She noted that Nigeria and South Africa had a long-standing diplomatic relationship in which the former played a critical, if not a pivotal role that culminated in ending apartheid, among so many of her positive interventions.
The presidential aide in a statement on Sunday in Abuja stated that the xenophobic attacks on Nigerians and other immigrants could not be resolved by diplomatic niceties, stressing that the Federal Government would not fold her arms while its citizens were being killed.
Her statement was in reaction to the position of South Africa’s Home Affairs Minister, Malusi Gigaba, that there was no need for the African Union intervention in the xenophobic attacks on Nigerians and other immigrants.
Dabiri-Erewa described Gigaba’s statement as unfortunate and unacceptable and restated her earlier call for AU intervention in the attacks on foreigners in South Africa.
She said, “It appears that Mr. Gigaba would rather dwell on and entertain himself with diplomatic niceties when the welfare of Nigerians resident in South Africa are at stake now more than any time in recent history.
“Mr. Gigaba’s response to the mayhem that a segment of the South African people perpetrated on law-abiding Nigerians in South Africa smirks of insensitivity, and it’s therefore very reprehensible, if not unacceptable.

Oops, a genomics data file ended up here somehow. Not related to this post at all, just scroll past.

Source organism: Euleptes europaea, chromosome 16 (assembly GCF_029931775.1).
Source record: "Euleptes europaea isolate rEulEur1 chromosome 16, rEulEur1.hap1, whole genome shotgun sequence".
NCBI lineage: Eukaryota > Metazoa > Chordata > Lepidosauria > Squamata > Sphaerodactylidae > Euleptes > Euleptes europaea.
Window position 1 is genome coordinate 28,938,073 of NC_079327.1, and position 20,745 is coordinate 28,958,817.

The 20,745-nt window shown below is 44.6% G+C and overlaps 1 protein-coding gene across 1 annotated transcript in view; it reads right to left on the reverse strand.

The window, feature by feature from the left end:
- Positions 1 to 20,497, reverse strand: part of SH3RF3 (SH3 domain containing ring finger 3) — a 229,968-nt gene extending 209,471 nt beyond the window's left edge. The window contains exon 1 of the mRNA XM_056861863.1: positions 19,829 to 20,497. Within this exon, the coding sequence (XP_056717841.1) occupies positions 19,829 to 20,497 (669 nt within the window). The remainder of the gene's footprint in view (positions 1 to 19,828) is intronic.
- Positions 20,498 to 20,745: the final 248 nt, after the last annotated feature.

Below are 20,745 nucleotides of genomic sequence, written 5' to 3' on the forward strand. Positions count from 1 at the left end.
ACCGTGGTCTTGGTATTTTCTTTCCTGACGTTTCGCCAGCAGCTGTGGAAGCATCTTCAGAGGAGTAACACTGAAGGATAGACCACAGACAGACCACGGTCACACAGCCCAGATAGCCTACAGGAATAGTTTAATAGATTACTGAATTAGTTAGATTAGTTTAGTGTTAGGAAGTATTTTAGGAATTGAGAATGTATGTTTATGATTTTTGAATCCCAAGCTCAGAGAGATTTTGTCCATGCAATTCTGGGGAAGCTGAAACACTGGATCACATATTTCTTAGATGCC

“In view of this unfortunate statement, I am therefore restating my earlier call on the African Union to take up the South Africa’s xenophobic issue as a matter of urgency.”
The SSA noted that law-abiding Nigerians in the former apartheid enclave had borne the major brunt of xenophobic attacks, noting that the statement by Gigaba that his country was trying to get rid of criminals in his country at this time was very suspicious.
“Even if this unguarded statement must be taken in its face value, we wonder if wanton destruction and indiscriminate killing of their African brothers is the most sensible excuse to give,” she said.
Also, a human rights group, the Socio-Economic Rights and Accountability Project, has urged the Southern African Development Community to investigate and punish the people behind the persistent xenophobic attacks on Nigerians and other foreign nationals living in South Africa.
The group made the call on Sunday in an open letter by its Executive Director, Mr. Adetokunbo Mumuni, to the Chairperson, SADC, King Mswati III of Swaziland.
It urged the SADC to convene an emergency summit of the SADC heads of state and government to discuss the persistent xenophobic attacks in South Africa.
SERAP urged the SADC to use its “organ on politics, defence and security cooperation within SADC to immediately set up an independent and impartial body to investigate all acts of xenophobic attacks on Nigerians and other foreign nationals.
“The investigation’s findings and recommendations should be made public, suspected perpetrators brought to justice and victims must enjoy the right to an effective remedy and reparation.”
The letter read in part, “SERAP is seriously concerned about the apparent complicity of the South African authorities and officials in the persistent and serious human rights violations and abuses against thousands of Nigerians living in the country, and/or the failure of the authorities to exercise due diligence to prevent those violations and abuses.”